The central concept of the “All-Weather” portfolio is balance: having an allocation that will perform equally well across different economic regimes. The original portfolio balances portfolio risk and performance with broad asset classes to be neutral to changes in economic growth and inflation.This basic concept can be extended to create an “All-Weather” equity sector portfolio. One of the traditional ways to look at sector rotation is to use the economic “business-cycle” to determine which sectors are the most favorable. In this view, the economy goes through four distinct phases that progress in sequential order and repeat in a multi-year cycle: 1) early 2) mid 3) late and 4) recession. In this context, economic growth is highest at the earliest stages and the rate of change declines as the business cycle progresses. Inflation is low at the earliest stages and builds over time to the point where there is “over-heating” at the late stage prior to a recession where inflationary pressures cool down. Fidelity has conducted a study spanning over 50 years to determine the sectors that perform best in each stage. Below is a graphic (Source: Fidelity Asset Allocation Research) that depicts the business cycle and the expected relative sector performance by stage:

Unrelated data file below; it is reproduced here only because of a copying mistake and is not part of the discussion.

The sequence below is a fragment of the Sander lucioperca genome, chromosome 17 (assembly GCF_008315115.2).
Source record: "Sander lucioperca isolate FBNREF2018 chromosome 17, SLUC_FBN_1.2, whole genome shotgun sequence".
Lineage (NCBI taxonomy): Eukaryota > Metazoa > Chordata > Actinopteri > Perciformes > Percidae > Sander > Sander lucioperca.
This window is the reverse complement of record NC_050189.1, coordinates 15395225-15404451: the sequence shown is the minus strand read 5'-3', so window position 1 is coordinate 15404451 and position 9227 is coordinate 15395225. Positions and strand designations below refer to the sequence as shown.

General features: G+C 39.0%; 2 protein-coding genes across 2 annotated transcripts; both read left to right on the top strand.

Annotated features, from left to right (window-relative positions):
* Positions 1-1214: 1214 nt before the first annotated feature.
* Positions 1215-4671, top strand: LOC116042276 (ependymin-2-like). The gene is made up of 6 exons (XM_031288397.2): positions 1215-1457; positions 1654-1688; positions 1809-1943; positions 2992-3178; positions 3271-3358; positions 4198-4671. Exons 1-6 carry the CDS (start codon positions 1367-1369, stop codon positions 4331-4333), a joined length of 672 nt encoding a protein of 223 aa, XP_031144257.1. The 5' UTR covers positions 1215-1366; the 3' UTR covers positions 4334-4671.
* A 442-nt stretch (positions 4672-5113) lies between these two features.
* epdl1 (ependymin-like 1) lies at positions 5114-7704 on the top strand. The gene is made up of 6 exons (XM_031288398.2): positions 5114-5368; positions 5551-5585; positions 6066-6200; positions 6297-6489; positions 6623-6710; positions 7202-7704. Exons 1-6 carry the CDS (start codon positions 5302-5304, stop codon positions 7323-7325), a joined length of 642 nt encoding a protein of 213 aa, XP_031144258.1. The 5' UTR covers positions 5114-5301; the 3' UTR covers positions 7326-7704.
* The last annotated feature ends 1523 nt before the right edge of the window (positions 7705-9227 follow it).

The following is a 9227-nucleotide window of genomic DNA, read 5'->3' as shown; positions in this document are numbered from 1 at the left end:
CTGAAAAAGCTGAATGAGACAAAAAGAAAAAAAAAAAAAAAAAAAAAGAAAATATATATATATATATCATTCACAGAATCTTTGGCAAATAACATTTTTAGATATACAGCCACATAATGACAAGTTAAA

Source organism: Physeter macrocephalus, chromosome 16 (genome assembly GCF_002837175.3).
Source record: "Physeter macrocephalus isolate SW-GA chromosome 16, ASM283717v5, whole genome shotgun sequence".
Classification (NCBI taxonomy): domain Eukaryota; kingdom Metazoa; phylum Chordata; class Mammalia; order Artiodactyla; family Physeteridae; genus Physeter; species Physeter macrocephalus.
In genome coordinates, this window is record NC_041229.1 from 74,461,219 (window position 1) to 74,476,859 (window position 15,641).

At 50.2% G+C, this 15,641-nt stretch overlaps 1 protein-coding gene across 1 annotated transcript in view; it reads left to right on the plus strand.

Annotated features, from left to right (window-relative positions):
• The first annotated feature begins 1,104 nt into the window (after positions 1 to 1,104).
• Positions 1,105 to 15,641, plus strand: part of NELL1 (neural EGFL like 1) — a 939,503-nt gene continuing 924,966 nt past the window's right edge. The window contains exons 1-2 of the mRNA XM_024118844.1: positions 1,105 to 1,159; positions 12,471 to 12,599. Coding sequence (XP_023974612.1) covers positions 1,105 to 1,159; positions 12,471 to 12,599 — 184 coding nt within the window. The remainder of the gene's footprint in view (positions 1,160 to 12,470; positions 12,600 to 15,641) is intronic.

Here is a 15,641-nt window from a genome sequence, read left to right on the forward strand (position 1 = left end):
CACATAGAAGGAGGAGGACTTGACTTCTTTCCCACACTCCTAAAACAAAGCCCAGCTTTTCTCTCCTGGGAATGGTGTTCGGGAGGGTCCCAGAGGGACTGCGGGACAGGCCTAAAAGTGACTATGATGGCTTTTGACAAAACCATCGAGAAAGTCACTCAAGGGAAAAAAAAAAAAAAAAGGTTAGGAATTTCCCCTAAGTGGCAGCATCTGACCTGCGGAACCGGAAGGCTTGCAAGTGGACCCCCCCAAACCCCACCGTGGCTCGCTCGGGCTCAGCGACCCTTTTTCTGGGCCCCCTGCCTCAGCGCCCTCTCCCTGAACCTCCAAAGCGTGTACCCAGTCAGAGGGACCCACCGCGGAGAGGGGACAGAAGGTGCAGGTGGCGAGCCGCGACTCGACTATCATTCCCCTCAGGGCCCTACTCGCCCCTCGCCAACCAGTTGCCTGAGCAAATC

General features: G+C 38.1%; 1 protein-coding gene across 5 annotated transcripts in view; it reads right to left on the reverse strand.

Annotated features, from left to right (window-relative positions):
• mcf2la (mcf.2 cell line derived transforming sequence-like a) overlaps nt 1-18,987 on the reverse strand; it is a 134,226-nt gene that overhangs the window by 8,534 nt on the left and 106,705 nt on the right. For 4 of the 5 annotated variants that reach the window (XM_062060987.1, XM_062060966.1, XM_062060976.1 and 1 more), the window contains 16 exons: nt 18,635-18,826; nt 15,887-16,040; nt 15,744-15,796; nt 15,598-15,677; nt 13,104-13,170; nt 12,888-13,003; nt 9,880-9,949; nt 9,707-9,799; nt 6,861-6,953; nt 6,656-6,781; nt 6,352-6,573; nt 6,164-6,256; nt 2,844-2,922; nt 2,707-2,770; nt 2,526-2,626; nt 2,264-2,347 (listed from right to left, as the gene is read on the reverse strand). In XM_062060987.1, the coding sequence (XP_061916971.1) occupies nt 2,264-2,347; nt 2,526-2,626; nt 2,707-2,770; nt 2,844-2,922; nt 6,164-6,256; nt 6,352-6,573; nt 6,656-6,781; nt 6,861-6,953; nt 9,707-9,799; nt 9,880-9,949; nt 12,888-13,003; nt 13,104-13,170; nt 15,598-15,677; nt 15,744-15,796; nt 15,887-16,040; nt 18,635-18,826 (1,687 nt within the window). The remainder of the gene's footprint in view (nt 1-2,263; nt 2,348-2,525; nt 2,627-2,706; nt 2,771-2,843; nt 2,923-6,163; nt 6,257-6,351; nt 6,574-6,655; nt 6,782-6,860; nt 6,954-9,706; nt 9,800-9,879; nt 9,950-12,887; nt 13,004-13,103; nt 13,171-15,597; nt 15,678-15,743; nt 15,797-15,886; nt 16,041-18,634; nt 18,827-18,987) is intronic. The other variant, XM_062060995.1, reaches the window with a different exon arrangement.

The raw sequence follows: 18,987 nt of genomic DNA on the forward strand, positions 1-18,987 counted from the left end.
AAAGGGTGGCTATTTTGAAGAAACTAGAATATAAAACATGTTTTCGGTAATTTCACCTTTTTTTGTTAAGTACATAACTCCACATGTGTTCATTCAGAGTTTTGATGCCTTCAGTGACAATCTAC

The results of the study indicate some very robust and significant differences in sector performance. The problem with applying this approach is that there is considerable uncertainty as to both which stage the economy is at in a given point of time and how long the current business cycle will last (they can vary from 6 months to several years). It therefore makes logical sense to create a sector portfolio that is effectively neutral to the business cycle– an “All-Weather” Sector portfolio. This can be accomplished by generating four different portfolios that perform the best in each stage of the cycle and then weight them to account for differences in stage length and performance. The resulting portfolio should perform very well over time with greater consistency than a more naaive allocation.
To create the “All-Weather” Sector Portfolio, I used a simple scoring system to capture relative differences in sector and stage performance. The choice of using a ranking/scoring model in favor of the actual data avoids the noise associated with using past sector returns and also the historical stage of cycle lengths which can be more difficult to extrapolate in terms of raw magnitude. Theoretically, the relative favorability and length of cycle should be more stable. Both the length of stage and relative performance by stage are ranked (highest to lowest). The cumulative weight is generating by multiplying the length ranking by the relative performance ranking. This determines the relative weighting of each of the four portfolios (early, mid, late and recession). Within each portfolio, each sector is assigned a score according to relative favorability. A score of 3 is given to the historically best performing sector for a given stage, a score of 2 is given to sectors that have outperformed significantly, a score of 1 is given to sectors that have neutral performance (match the market) and a score of 0 is given to sectors that have historically under-performed the market. I have compiled a All Weather Sector Worksheet to show the breakdown of the calculations in greater detail. Below is the final composite and allocation breakdown of the “All-Weather” Sector Portfolio: